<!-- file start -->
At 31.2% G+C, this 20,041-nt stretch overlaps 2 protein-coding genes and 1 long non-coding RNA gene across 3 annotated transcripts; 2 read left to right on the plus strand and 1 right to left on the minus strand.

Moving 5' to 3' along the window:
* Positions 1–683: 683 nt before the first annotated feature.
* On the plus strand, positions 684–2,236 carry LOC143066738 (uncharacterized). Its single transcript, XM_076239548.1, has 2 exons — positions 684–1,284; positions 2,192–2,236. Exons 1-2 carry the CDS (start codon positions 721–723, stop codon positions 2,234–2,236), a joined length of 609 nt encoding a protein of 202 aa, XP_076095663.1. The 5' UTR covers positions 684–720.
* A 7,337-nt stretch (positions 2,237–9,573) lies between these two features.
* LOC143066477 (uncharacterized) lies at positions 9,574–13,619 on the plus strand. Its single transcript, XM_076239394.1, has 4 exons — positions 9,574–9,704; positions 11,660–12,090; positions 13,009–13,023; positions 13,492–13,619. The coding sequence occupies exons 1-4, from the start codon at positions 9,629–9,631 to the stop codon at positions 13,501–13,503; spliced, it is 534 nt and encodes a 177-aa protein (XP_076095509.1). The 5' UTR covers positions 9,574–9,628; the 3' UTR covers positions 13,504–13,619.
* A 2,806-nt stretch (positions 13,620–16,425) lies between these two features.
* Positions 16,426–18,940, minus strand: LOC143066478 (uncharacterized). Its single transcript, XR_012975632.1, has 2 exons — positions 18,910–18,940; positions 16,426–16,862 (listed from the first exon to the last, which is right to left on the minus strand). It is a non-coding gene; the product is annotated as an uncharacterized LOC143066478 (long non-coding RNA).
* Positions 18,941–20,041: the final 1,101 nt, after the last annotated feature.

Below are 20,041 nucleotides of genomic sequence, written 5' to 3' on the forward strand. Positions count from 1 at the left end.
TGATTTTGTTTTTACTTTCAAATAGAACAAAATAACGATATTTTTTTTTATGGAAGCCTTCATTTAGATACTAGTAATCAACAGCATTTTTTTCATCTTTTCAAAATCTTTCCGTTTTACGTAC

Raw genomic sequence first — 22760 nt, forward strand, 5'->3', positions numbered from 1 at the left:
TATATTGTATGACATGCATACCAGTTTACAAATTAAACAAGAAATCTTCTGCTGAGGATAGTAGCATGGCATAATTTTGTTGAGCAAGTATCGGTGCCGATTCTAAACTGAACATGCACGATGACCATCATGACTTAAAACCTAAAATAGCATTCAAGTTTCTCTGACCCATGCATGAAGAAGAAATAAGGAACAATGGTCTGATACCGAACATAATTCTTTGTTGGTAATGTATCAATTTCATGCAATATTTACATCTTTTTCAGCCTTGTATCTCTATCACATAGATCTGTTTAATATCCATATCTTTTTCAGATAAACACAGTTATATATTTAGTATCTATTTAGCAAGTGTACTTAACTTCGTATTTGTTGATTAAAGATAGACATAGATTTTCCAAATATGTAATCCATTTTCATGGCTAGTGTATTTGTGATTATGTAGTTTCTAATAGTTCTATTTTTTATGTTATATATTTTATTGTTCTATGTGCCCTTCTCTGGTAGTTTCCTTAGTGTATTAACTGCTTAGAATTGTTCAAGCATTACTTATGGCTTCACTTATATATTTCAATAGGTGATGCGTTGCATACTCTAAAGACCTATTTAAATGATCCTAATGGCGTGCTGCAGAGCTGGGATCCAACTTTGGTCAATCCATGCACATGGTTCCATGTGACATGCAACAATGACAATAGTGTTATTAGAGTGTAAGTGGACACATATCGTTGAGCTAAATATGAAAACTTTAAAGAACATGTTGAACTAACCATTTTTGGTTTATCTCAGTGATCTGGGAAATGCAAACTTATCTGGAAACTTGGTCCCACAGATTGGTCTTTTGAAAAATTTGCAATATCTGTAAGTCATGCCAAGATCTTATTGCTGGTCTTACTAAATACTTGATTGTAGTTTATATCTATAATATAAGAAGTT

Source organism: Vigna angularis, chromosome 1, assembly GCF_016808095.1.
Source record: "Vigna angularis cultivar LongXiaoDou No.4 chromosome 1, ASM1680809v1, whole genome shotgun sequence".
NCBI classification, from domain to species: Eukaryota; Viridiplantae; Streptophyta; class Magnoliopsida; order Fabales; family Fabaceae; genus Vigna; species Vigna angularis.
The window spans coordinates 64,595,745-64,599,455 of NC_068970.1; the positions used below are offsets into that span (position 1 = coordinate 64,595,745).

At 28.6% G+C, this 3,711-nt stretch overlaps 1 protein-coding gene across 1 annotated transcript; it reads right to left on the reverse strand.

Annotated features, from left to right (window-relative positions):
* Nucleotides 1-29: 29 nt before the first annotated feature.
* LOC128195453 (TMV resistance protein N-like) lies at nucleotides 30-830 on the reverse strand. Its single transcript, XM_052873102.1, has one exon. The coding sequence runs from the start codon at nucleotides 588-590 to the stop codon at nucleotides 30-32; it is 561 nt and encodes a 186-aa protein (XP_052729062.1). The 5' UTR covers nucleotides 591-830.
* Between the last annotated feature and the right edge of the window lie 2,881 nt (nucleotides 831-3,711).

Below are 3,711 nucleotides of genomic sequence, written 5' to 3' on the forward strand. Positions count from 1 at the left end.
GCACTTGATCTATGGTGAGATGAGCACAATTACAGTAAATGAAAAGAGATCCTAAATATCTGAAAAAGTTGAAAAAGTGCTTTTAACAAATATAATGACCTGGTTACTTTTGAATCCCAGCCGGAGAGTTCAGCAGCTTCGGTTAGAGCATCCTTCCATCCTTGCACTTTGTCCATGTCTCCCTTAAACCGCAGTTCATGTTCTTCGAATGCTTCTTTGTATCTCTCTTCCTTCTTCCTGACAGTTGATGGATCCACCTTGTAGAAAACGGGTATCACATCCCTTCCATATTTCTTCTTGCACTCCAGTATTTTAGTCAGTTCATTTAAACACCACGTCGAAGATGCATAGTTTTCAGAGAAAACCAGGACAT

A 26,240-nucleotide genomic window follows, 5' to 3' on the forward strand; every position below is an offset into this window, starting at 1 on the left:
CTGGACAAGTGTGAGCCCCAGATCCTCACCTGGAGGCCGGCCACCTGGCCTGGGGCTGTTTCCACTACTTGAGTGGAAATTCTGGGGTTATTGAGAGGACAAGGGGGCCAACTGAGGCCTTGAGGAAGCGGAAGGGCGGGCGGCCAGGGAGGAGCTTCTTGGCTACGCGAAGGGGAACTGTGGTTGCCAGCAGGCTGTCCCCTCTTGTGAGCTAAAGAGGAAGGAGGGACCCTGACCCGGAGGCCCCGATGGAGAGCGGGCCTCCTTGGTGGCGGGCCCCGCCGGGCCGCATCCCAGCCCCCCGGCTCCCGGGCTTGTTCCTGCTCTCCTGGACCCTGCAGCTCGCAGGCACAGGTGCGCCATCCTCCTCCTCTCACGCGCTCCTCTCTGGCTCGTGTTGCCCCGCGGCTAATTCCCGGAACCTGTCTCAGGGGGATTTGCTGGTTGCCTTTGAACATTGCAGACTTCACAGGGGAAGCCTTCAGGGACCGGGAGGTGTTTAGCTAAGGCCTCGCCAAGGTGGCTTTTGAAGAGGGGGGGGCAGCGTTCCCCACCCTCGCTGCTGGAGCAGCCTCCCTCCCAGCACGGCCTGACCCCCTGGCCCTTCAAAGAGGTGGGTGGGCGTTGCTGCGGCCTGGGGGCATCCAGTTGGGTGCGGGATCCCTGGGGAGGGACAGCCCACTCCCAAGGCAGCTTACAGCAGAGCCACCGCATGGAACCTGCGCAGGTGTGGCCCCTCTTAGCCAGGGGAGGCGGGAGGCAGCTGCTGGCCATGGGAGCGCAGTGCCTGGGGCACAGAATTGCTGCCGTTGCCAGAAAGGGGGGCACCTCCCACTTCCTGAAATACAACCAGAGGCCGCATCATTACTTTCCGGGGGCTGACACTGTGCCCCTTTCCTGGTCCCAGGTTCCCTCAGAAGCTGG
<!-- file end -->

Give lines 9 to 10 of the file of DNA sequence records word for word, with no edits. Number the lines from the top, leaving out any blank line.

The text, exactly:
* Positions 18,941–20,041: the final 1,101 nt, after the last annotated feature.

Below are 20,041 nucleotides of genomic sequence, written 5' to 3' on the forward strand. Positions count from 1 at the left end.